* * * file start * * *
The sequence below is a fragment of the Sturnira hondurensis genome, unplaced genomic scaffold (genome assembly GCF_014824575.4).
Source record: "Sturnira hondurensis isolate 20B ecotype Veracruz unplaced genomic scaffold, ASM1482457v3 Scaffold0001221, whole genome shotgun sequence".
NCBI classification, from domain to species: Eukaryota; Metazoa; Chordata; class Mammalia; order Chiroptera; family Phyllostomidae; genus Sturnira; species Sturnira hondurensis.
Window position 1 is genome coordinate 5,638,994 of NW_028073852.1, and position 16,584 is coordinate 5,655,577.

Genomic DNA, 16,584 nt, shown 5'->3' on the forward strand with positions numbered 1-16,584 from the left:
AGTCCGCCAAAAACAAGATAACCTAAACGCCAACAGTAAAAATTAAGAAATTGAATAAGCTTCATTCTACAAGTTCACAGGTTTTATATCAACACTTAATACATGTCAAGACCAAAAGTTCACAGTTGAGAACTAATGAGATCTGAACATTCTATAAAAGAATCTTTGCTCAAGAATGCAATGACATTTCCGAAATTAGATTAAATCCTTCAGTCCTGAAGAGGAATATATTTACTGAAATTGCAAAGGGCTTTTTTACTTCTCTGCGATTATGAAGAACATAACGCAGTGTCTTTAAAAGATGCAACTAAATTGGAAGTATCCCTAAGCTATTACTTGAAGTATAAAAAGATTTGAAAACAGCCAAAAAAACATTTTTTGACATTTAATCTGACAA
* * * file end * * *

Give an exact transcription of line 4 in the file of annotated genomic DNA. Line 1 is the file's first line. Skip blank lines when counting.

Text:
Window position 1 is genome coordinate 5,638,994 of NW_028073852.1, and position 16,584 is coordinate 5,655,577.